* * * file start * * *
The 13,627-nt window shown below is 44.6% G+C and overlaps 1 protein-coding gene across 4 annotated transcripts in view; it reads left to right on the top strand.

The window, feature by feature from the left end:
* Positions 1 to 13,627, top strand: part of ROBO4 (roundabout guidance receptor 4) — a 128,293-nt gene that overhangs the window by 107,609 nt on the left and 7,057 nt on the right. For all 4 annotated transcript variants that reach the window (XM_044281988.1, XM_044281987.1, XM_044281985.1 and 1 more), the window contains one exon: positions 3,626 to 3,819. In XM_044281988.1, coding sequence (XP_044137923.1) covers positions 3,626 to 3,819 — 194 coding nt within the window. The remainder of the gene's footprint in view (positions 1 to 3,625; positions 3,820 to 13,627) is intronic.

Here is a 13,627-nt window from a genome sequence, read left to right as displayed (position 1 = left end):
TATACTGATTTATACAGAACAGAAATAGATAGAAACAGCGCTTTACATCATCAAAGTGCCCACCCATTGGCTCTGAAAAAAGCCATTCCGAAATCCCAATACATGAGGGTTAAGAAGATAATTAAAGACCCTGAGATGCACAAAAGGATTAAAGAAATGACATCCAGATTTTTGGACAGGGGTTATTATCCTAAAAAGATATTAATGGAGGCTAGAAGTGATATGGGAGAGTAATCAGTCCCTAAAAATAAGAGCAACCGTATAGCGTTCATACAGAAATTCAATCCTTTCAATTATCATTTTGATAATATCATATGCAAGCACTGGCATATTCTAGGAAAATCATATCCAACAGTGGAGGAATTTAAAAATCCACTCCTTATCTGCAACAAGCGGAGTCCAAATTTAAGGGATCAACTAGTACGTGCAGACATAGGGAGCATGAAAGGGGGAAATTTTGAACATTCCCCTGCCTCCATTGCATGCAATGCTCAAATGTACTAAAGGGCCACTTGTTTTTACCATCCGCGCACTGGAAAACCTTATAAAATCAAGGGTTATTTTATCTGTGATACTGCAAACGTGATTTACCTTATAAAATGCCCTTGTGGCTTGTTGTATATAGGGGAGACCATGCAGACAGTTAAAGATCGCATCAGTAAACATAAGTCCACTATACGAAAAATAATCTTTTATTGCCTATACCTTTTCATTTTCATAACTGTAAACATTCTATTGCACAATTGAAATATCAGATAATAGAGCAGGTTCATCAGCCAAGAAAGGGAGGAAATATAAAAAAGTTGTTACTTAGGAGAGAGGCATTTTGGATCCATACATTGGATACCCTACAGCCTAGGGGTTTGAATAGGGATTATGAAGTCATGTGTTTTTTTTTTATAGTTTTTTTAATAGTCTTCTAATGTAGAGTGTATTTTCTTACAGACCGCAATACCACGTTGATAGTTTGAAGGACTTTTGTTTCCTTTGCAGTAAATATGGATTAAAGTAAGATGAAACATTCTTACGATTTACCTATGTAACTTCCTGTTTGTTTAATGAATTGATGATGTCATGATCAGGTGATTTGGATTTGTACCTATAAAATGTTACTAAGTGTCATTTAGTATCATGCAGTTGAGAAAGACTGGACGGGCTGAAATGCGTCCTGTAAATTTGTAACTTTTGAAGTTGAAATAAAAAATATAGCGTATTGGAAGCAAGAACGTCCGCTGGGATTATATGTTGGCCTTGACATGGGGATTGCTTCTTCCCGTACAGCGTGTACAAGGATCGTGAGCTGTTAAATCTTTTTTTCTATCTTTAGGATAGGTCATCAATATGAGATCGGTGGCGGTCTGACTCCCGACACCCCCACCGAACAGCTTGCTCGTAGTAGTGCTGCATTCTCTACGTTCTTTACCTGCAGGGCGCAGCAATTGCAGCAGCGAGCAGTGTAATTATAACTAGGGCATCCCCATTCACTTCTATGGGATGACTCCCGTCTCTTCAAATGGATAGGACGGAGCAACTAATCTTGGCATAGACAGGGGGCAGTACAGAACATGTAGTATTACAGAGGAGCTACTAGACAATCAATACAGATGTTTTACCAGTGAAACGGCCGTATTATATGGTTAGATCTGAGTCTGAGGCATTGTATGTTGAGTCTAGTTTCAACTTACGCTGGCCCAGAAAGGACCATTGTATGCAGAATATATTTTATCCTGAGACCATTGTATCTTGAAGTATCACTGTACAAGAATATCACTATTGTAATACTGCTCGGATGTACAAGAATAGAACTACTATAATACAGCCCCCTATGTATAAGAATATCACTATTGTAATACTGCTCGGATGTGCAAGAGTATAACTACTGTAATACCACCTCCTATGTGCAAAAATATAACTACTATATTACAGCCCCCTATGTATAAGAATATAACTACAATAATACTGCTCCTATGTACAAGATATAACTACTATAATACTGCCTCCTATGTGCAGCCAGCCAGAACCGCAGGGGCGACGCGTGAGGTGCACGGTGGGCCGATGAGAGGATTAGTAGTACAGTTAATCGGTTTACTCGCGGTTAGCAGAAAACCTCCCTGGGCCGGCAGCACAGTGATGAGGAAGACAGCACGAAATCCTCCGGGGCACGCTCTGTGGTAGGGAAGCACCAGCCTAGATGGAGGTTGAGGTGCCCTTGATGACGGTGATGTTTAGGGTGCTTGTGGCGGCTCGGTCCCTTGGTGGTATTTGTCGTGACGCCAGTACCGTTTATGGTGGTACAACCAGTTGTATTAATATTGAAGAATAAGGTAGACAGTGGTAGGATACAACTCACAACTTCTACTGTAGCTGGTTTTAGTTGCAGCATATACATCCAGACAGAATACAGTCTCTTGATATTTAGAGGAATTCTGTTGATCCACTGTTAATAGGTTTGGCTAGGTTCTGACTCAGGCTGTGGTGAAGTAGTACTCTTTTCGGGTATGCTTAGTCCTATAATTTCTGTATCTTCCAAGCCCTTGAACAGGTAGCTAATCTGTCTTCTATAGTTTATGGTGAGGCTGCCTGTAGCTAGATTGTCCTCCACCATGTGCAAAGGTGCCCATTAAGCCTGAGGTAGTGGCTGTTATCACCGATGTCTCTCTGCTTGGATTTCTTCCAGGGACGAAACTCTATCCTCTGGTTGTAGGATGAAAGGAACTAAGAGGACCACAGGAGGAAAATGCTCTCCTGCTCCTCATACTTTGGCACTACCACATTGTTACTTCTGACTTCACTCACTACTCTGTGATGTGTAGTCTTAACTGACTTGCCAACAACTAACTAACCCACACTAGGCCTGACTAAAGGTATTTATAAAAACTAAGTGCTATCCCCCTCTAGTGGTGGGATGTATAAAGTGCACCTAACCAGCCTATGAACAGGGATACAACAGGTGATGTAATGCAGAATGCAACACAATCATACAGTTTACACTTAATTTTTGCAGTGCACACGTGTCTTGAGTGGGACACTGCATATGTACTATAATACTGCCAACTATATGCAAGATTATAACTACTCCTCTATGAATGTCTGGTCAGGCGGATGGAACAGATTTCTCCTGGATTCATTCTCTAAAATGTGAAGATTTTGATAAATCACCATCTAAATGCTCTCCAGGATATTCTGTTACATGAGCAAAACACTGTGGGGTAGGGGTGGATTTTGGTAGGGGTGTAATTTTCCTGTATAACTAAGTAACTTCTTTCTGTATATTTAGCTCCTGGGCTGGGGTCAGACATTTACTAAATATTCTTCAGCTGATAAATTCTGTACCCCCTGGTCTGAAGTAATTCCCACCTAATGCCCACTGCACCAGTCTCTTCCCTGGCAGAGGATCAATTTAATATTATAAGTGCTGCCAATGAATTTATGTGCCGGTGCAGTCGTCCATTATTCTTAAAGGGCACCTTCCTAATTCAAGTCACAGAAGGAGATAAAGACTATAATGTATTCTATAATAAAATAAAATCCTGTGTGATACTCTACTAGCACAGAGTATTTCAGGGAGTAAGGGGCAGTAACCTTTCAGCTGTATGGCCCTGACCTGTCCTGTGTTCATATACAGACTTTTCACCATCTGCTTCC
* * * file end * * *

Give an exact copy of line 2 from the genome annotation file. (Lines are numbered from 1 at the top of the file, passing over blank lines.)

The window, feature by feature from the left end: